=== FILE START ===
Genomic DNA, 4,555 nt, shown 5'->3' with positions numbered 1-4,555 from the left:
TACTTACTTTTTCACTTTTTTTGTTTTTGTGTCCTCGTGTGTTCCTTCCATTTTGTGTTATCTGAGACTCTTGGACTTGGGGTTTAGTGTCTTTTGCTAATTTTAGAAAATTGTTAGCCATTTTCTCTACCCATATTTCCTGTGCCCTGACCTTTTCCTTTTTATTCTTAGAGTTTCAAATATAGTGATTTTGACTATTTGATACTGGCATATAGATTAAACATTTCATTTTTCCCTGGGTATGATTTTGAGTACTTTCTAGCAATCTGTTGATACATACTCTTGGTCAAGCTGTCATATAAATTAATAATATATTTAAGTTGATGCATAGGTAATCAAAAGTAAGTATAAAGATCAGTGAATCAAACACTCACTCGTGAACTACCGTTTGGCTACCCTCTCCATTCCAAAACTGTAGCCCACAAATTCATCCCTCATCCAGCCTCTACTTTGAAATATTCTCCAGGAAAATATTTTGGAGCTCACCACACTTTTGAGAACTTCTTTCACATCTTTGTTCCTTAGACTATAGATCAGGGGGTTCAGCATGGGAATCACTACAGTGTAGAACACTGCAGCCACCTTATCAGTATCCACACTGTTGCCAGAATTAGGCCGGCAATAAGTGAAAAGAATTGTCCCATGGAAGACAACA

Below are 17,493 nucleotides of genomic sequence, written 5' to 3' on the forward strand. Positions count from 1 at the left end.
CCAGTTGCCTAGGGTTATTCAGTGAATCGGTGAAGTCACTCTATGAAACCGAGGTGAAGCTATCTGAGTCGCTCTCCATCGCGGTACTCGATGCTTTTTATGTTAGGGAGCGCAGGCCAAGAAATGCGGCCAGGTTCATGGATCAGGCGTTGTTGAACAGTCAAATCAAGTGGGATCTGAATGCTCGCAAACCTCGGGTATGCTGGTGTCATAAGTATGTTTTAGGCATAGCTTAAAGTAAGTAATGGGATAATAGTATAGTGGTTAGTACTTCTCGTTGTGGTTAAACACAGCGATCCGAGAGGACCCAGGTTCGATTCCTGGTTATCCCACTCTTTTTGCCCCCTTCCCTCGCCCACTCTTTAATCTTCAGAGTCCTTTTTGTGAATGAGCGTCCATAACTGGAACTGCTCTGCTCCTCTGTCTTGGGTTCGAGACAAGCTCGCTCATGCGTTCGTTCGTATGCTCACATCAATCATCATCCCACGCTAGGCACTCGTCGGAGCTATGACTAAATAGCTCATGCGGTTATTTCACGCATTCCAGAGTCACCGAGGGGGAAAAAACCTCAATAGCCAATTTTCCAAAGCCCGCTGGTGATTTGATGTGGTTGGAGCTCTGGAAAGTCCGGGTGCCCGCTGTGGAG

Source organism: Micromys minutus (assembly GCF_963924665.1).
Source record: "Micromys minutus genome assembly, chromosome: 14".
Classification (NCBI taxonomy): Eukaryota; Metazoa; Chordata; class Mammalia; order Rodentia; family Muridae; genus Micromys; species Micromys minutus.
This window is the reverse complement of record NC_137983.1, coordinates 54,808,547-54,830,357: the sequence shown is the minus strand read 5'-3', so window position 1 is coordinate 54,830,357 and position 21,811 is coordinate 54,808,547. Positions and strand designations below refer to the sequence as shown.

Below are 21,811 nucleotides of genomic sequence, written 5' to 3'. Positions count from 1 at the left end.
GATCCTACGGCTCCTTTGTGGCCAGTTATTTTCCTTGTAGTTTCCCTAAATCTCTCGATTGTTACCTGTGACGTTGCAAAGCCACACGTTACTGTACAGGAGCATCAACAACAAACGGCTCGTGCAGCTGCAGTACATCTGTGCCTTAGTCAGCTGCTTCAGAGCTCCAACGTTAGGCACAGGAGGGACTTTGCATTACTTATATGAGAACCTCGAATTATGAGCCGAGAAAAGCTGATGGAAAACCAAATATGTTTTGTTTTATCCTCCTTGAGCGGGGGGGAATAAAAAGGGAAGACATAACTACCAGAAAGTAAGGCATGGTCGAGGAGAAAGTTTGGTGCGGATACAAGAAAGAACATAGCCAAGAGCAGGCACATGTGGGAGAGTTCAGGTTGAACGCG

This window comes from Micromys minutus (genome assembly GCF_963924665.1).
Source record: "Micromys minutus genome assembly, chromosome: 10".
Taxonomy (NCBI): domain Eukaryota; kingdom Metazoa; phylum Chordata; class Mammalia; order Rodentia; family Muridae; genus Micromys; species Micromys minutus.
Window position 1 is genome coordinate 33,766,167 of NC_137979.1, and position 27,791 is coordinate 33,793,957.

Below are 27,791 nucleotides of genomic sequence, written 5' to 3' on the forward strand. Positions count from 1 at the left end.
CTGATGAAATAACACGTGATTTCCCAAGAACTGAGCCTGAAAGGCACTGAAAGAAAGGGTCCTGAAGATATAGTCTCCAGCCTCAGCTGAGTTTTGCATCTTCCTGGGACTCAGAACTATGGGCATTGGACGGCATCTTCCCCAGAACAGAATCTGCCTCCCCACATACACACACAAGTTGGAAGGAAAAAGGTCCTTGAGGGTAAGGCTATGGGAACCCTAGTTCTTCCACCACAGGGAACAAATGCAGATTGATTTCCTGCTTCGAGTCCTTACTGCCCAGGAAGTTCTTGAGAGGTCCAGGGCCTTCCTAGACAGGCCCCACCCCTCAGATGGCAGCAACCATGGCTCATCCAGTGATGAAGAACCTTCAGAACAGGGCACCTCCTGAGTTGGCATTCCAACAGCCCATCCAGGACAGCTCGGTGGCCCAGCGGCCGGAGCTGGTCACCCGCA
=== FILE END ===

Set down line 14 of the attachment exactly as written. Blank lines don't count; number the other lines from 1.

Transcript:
Window position 1 is genome coordinate 33,766,167 of NC_137979.1, and position 27,791 is coordinate 33,793,957.